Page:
Author Alec Ross Shares Advice with Carey Students

Kelvin Fu
Kelvin Fu

Kelvin Fu is Vice-President at Interprise Partners (, a private equity firm focused on growth companies in the Mid-Atlantic Region. He is also a Partner at A-Level Capital, the student-led venture capital firm focused on providing early stage investments across the Johns Hopkins University ecosystem that includes student, alumni, and faculty-run companies. Kelvin is the Founder of the Johns Hopkins Private Equity and Venture Capital Club, which is one of the most active student clubs that organizes educational seminars, competitions, and networking sessions. Kelvin was based in Singapore and Shanghai and worked for one of the largest foreign-owned private equity growth funds. He has worked on numerous deals spanning across consumer related sectors, energy, and healthcare in different geographic regions such as North Asia, Southeast Asia, and Europe. He graduated from the Johns Hopkins Carey Business School with a MBA and Macquarie University with a Masters of Applied Finance. He also studied Political Science at the National University of Singapore and Technopreneurship in Fudan University, Shanghai, China. Email: Website:

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“Land was the raw material of the agricultural age, iron was the raw material of the industrial age, and data’s the raw material of the information age.”

This quote comes from Alec Ross, best-selling author of The Industries of the Future, a Senior Fellow at Johns Hopkins University, and a former senior official in the Obama administration at the U.S. Department of State. Alec was a guest speaker at the Carey Private Equity and Venture Club on September 18, 2017, and he shared his insights on the industries that would play a key role in the economy in the future.

Personalized Medicine

Alec highlighted the pioneering work of Dr. Bert Vogelstein, co-director of the Ludwig Center at the Johns Hopkins Sidney Kimmel Comprehensive Cancer Center, in the field of cancer genomics and how he led the field of detecting specific biomarkers for cancer now called “liquid biopsies.” A liquid biopsy enables doctors to discover a range of information about a tumor through a simple blood sample. This is in contrast to a surgical biopsy, which is invasive and more costly. Liquid biopsies can identify some of the deadliest cancers in their early stages, giving doctors the chance to treat the diseases long before serious symptoms appear. As the technology develops, the cost for a liquid biopsy could significantly drop to thousands or hundreds of dollars, a price tag more accessible to the public (see Figure 1).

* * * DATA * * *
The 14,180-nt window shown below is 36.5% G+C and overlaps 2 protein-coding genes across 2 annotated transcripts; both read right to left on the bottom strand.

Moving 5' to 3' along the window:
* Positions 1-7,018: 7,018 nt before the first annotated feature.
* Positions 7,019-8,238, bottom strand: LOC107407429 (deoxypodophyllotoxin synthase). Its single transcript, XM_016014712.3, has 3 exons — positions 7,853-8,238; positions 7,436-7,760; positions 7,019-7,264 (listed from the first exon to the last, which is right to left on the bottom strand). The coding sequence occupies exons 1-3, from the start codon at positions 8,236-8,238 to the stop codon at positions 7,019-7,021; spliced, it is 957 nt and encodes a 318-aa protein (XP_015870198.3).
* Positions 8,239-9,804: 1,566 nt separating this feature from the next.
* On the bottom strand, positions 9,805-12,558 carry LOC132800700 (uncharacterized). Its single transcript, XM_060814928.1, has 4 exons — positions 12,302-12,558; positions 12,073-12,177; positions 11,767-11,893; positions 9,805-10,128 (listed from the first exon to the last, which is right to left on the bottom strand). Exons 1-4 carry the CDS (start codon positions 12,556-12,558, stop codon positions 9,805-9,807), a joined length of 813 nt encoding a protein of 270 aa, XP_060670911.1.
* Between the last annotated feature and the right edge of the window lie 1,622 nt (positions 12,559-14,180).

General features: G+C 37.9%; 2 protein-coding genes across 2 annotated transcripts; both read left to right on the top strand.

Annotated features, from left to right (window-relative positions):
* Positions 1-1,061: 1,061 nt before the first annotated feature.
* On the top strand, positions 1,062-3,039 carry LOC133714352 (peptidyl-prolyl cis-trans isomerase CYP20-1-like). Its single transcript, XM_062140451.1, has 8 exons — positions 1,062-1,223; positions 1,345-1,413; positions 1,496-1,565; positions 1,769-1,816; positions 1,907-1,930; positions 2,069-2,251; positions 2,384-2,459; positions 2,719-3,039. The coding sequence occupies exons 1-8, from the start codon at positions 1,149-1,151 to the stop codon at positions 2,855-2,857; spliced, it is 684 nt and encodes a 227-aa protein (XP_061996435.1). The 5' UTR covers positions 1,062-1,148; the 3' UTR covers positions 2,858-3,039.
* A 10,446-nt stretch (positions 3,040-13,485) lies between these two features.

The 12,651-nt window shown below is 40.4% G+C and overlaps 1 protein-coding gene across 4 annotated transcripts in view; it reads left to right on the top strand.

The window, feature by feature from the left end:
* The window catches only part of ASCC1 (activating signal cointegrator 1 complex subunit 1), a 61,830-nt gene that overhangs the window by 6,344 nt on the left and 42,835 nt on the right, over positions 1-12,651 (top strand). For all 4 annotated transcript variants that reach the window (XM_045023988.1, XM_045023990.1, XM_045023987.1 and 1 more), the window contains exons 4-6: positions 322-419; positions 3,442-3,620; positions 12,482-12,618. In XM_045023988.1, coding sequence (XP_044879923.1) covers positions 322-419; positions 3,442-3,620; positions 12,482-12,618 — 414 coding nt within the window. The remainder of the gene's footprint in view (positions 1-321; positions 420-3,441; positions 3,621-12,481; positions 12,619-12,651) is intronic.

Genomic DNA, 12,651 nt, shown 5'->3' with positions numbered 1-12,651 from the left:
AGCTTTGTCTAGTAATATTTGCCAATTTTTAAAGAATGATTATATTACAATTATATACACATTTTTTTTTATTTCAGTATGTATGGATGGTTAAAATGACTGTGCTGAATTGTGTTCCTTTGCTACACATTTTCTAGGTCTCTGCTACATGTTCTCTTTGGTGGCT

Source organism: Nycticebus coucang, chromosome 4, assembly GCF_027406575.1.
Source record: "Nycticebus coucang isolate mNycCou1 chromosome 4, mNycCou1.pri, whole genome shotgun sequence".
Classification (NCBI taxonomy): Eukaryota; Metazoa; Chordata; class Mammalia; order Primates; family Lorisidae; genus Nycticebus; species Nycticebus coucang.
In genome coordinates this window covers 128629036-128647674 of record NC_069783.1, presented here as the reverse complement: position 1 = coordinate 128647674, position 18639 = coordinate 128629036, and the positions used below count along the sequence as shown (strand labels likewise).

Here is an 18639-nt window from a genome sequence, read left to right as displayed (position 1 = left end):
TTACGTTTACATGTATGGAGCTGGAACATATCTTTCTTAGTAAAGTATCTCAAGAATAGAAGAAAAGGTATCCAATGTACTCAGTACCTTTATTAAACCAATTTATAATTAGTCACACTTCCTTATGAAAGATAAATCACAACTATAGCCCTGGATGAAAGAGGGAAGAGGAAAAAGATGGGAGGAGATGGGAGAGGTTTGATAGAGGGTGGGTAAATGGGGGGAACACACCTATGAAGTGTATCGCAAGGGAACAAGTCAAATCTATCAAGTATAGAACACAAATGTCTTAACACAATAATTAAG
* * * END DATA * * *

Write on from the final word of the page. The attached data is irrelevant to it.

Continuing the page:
Figure 1: Cost per genome

Source: National Human Genome Research Institute

Skills For the Future

To tackle the industries of the future, Alec advises students to acquire skills and experience from interdisciplinary fields and combine domain expertise with humanities. Alec is a strong advocate of the importance of lifelong learning and interdisciplinary learning as the world becomes globally interconnected. “The ones to succeed are not the ones that are the strongest or most intelligent,” remarked Alec, “but the ones who are most adaptable to change and able to work anywhere on the chessboard of 195 countries.”

Are you that person?

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